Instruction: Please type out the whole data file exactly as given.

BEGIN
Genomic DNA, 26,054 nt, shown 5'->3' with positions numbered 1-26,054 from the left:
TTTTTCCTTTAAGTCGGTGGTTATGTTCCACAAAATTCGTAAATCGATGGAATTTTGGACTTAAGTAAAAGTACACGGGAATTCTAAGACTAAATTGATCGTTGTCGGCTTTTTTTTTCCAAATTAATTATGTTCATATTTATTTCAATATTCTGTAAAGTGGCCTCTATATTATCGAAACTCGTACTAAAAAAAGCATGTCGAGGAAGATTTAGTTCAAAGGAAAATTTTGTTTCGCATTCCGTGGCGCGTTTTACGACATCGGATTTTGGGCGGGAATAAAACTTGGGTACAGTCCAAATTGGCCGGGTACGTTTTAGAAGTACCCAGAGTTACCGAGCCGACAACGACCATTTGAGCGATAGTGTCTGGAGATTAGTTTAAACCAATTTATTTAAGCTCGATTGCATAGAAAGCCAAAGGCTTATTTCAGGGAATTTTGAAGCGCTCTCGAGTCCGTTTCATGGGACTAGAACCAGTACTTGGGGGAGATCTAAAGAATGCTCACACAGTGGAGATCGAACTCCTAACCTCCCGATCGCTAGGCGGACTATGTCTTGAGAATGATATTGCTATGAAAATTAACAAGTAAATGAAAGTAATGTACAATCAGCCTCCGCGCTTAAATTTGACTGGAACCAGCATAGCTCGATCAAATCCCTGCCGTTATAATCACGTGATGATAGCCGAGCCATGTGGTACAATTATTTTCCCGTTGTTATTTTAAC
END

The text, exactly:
Genomic DNA, 26,054 nt, shown 5'->3' with positions numbered 1-26,054 from the left:
TTTTTCCTTTAAGTCGGTGGTTATGTTCCACAAAATTCGTAAATCGATGGAATTTTGGACTTAAGTAAAAGTACACGGGAATTCTAAGACTAAATTGATCGTTGTCGGCTTTTTTTTTCCAAATTAATTATGTTCATATTTATTTCAATATTCTGTAAAGTGGCCTCTATATTATCGAAACTCGTACTAAAAAAAGCATGTCGAGGAAGATTTAGTTCAAAGGAAAATTTTGTTTCGCATTCCGTGGCGCGTTTTACGACATCGGATTTTGGGCGGGAATAAAACTTGGGTACAGTCCAAATTGGCCGGGTACGTTTTAGAAGTACCCAGAGTTACCGAGCCGACAACGACCATTTGAGCGATAGTGTCTGGAGATTAGTTTAAACCAATTTATTTAAGCTCGATTGCATAGAAAGCCAAAGGCTTATTTCAGGGAATTTTGAAGCGCTCTCGAGTCCGTTTCATGGGACTAGAACCAGTACTTGGGGGAGATCTAAAGAATGCTCACACAGTGGAGATCGAACTCCTAACCTCCCGATCGCTAGGCGGACTATGTCTTGAGAATGATATTGCTATGAAAATTAACAAGTAAATGAAAGTAATGTACAATCAGCCTCCGCGCTTAAATTTGACTGGAACCAGCATAGCTCGATCAAATCCCTGCCGTTATAATCACGTGATGATAGCCGAGCCATGTGGTACAATTATTTTCCCGTTGTTATTTTAAC